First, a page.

Garbage vs. Recycling?

Unless a helpful witch or wizard was able to transform all those candy wrappers into clean cardboard or aluminum, or if you send materials to a recycling program like TerraCycle, candy wrappers should always be put into the garbage can.

Read more

Go Batty for Bats this Halloween!

Halloween is here and things are getting extra spooky. Whether you’re out trick-or-treating, carving pumpkins, or just enjoying the fall weather, take a minute to celebrate some of Halloween’s most iconic creatures: Bats!

While bats may seem scary, like spiders they are an important part of our ecosystems. Not only do they help control insect populations, reducing the need for pesticides, they are also major pollinators.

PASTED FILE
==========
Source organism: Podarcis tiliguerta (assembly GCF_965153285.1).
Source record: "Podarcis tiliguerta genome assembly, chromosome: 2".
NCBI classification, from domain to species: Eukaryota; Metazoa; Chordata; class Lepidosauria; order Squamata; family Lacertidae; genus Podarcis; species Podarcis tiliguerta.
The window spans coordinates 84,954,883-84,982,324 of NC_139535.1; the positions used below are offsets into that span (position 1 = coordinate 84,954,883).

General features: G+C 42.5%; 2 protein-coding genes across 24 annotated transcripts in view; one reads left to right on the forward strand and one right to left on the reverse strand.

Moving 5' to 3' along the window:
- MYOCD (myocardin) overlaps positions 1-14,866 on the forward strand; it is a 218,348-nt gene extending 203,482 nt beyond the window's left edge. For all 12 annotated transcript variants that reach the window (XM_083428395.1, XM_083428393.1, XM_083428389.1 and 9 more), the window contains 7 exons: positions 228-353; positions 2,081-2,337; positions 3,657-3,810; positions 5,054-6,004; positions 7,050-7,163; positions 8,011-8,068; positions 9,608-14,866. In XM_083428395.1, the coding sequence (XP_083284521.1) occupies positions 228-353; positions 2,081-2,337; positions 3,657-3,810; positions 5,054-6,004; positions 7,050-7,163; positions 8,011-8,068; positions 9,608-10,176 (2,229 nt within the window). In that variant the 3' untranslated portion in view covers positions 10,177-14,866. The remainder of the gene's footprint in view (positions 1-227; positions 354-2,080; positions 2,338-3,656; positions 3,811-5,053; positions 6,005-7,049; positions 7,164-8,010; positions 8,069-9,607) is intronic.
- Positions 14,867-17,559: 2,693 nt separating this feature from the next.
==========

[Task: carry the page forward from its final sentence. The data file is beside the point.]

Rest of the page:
It just so happens that Halloween marks the last day of International Bat Week. So in honor of our winged friends, here are some fun facts about bats.

Bats of Utah Poster from www.wildawareutah.org

Insatiable Insectivores

There are eighteen species of bats in Utah, and over 1,300 species world wide. Bugs make up the primary diet of most bats. And a single bat can eat thousands of insects each night! For smaller bats, that can mean eating close to their body weight in insects!

By controlling insect populations, bats help reduce the need for toxic pesticides. As a result, bats also help farmers save money by serving as natural defenses against insect damage to crops. Moreover, by diminishing our dependence on pesticides, bats also help protect our food and health.

Pollinating by Night